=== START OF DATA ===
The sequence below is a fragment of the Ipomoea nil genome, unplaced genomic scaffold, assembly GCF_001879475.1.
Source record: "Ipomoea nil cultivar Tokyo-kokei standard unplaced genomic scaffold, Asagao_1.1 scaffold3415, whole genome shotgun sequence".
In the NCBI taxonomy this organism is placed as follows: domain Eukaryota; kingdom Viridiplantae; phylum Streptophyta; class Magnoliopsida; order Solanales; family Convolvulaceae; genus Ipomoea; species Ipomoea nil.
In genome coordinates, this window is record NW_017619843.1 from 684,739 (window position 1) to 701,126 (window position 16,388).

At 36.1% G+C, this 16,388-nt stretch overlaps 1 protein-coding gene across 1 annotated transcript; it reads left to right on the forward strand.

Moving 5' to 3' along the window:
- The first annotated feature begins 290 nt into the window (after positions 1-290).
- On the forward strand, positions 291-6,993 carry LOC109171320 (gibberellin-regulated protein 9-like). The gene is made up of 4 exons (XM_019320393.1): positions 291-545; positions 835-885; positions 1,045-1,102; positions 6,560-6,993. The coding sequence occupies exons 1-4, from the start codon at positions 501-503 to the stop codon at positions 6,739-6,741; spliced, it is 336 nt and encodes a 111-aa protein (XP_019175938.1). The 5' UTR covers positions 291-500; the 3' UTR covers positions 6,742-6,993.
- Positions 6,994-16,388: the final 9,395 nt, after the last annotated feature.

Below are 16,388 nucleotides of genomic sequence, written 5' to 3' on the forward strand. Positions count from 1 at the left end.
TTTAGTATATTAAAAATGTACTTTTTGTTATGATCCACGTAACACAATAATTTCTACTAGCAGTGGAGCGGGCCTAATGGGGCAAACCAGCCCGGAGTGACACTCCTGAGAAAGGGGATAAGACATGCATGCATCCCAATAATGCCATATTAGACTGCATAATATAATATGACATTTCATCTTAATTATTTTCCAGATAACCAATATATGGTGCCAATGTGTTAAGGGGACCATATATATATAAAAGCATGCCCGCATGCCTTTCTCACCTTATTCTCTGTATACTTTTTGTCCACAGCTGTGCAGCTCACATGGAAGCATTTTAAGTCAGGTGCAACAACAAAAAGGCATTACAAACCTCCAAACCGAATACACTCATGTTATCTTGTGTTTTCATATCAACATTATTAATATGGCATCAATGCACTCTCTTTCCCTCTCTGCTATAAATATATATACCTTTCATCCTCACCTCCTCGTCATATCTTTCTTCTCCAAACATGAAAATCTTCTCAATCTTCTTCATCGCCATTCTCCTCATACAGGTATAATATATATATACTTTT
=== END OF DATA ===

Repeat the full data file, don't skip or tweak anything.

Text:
The sequence below is a fragment of the Ipomoea nil genome, unplaced genomic scaffold, assembly GCF_001879475.1.
Source record: "Ipomoea nil cultivar Tokyo-kokei standard unplaced genomic scaffold, Asagao_1.1 scaffold3415, whole genome shotgun sequence".
In the NCBI taxonomy this organism is placed as follows: domain Eukaryota; kingdom Viridiplantae; phylum Streptophyta; class Magnoliopsida; order Solanales; family Convolvulaceae; genus Ipomoea; species Ipomoea nil.
In genome coordinates, this window is record NW_017619843.1 from 684,739 (window position 1) to 701,126 (window position 16,388).

At 36.1% G+C, this 16,388-nt stretch overlaps 1 protein-coding gene across 1 annotated transcript; it reads left to right on the forward strand.

Moving 5' to 3' along the window:
- The first annotated feature begins 290 nt into the window (after positions 1-290).
- On the forward strand, positions 291-6,993 carry LOC109171320 (gibberellin-regulated protein 9-like). The gene is made up of 4 exons (XM_019320393.1): positions 291-545; positions 835-885; positions 1,045-1,102; positions 6,560-6,993. The coding sequence occupies exons 1-4, from the start codon at positions 501-503 to the stop codon at positions 6,739-6,741; spliced, it is 336 nt and encodes a 111-aa protein (XP_019175938.1). The 5' UTR covers positions 291-500; the 3' UTR covers positions 6,742-6,993.
- Positions 6,994-16,388: the final 9,395 nt, after the last annotated feature.

Below are 16,388 nucleotides of genomic sequence, written 5' to 3' on the forward strand. Positions count from 1 at the left end.
TTTAGTATATTAAAAATGTACTTTTTGTTATGATCCACGTAACACAATAATTTCTACTAGCAGTGGAGCGGGCCTAATGGGGCAAACCAGCCCGGAGTGACACTCCTGAGAAAGGGGATAAGACATGCATGCATCCCAATAATGCCATATTAGACTGCATAATATAATATGACATTTCATCTTAATTATTTTCCAGATAACCAATATATGGTGCCAATGTGTTAAGGGGACCATATATATATAAAAGCATGCCCGCATGCCTTTCTCACCTTATTCTCTGTATACTTTTTGTCCACAGCTGTGCAGCTCACATGGAAGCATTTTAAGTCAGGTGCAACAACAAAAAGGCATTACAAACCTCCAAACCGAATACACTCATGTTATCTTGTGTTTTCATATCAACATTATTAATATGGCATCAATGCACTCTCTTTCCCTCTCTGCTATAAATATATATACCTTTCATCCTCACCTCCTCGTCATATCTTTCTTCTCCAAACATGAAAATCTTCTCAATCTTCTTCATCGCCATTCTCCTCATACAGGTATAATATATATATACTTTT